This aside I have never personally had any record go the way of the ones in the video. I suspect this is because my vinyl is well stored with regards to heat and moisture and that I use Nagaoka or other poly inners. The OMD 1st album I cite above (Discogs) has been in a PVC outer and Nagaoka inner for 42 years now and it looks as new. I may have changed the PVC outer along the way, I can’t remember, but it has always been in one as I wanted to ensure the fragile die-cut ‘slats’ are protected from catching on neighbouring albums. I certainly bin anything cracked or yellowed PVC sleeves, though I now only have a couple of albums with very fragile sleeves in them now. I have no combination of PVC outer and card/paper inner. All my vinyl is in a Nagaoka or standard poly inner.

    I’ve certainly seen a lot of other vinyl that has been fogged/damaged in what looks like this way, though it often looks like it has been damp-stored, is coated in nicotine or other issues. The most interesting thing in the video above for me is the Revolver where the side next to the laminate was saved. That suggests a plastic barrier such as a Nagaoka inner does work as I have found myself.

    PS Do have a look at the Ongoing maintenance thread too as that highlights the breakdown of some 50s, 60s and 70s poly inners that again can lead to fogging.
  14. Seanm

    Seanm pfm Member

    Cheers Paul.

    Does anyone have any recommendations? I’m looking for thin, clear, snug, no-flap ones. Do they even exist? Currently my records go naked because I can’t stand the feel and look of the thick rubbery ones, or the way baggy ones fill up with air, or the way that the ones with flaps stick to the records.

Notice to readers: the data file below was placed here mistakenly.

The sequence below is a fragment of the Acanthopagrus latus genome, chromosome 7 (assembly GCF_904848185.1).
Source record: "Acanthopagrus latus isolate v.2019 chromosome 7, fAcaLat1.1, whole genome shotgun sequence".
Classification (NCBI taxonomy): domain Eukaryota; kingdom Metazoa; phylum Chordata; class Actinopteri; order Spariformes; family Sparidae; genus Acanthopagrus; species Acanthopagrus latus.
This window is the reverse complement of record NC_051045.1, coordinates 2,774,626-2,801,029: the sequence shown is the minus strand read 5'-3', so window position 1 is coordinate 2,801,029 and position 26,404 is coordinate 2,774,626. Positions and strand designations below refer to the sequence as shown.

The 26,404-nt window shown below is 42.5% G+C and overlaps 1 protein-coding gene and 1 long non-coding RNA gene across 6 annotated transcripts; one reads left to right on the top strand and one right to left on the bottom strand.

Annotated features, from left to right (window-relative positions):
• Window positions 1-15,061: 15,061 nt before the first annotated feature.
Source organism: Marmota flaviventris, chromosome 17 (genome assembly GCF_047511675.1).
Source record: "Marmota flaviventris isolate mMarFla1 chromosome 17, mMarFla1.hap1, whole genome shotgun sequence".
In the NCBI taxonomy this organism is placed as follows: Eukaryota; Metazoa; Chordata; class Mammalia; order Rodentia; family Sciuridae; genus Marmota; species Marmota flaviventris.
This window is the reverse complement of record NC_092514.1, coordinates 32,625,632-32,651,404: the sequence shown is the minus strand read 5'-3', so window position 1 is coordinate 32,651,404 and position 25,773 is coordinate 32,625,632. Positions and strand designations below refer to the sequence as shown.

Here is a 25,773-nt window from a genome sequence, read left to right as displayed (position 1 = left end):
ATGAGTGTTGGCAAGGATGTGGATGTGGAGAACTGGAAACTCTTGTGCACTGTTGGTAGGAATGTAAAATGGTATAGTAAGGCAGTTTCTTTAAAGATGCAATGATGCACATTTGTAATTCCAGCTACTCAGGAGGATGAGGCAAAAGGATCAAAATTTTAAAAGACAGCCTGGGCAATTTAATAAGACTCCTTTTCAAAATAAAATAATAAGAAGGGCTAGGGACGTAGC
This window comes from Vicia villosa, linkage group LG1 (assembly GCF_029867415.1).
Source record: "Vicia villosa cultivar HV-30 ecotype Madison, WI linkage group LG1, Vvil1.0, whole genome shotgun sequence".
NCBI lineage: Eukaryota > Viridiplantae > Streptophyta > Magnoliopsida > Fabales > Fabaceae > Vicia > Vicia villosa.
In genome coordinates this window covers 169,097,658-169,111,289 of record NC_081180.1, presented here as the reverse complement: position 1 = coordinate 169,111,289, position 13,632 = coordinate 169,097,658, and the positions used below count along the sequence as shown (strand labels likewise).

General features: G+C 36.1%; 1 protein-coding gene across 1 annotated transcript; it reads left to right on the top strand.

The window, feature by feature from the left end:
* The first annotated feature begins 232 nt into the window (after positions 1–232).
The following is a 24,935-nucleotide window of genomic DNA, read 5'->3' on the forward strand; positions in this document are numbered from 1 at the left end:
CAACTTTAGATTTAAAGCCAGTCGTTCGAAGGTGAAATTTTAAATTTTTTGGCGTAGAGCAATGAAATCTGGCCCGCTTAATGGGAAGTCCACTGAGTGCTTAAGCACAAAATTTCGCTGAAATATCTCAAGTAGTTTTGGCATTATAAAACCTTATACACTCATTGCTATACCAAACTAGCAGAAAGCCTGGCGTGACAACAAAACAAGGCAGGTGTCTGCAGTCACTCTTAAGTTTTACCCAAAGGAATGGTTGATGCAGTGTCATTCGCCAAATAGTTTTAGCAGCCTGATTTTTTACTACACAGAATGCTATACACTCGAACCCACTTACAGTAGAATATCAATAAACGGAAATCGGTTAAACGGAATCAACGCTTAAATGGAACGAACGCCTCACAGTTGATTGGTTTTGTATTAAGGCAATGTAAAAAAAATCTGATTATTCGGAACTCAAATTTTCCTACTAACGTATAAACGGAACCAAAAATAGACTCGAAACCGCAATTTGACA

15. Tony L

    Tony L Administrator

    They certainly exist as Japanese albums usually ship in them. I’ve heard the ones with sticky flaps (which I dislike too) referred to as ‘Drake Sleeves’, whether they do a flap-free version I don’t know. The poly ones I use (from covers33) irritate me a bit as they do make it harder to get the record on/off the shelf, but they work and I can’t see myself replacing them at this stage even though I much prefer the Japanese style mylar ones.
    Seanm likes this.
  16. paulfromcamden

    paulfromcamden Baffled

    I have a handful like this (crystal clear, snug fit, no flap) that came with records bought at Concerto in Amsterdam.

    I once asked the guy behind the counter if I could buy some and he told me they only sell them singly. With records in. Dutch humour :)
    MUTTY1 and Seanm like this.
  17. mikeyb

    mikeyb pfm Member

    You can get those Drake type sleeves without a sealable flap from Vinyl Guru.

    I ordered from them the other day.
  18. matt j

    matt j pfm Member

    What are those really thick plastic type sleeves called? I have a few originals from maybe the 70s or 80s that look like original covers, they have like a pleated/crimped edge. I'm woefully uneducated about sleeves, all mine are in some kind of outer and I have a stack in the cupboard but I've no idea what they're made of.
  19. Tony L

    Tony L Administrator

    Those are one of the PVC types under discussion. Many have a textured frosted effect inside too. If there wasn’t the chemical breakdown issue they’d be my favourite sleeves by far as they are really solid and offer good physical protection. Far easier to deal with than the far flimsier poly types.
  20. matt j

    matt j pfm Member

    Ahh I see, yes the ones I have a stack of are the really flimsy things that covers often slide in/out of when moving the about.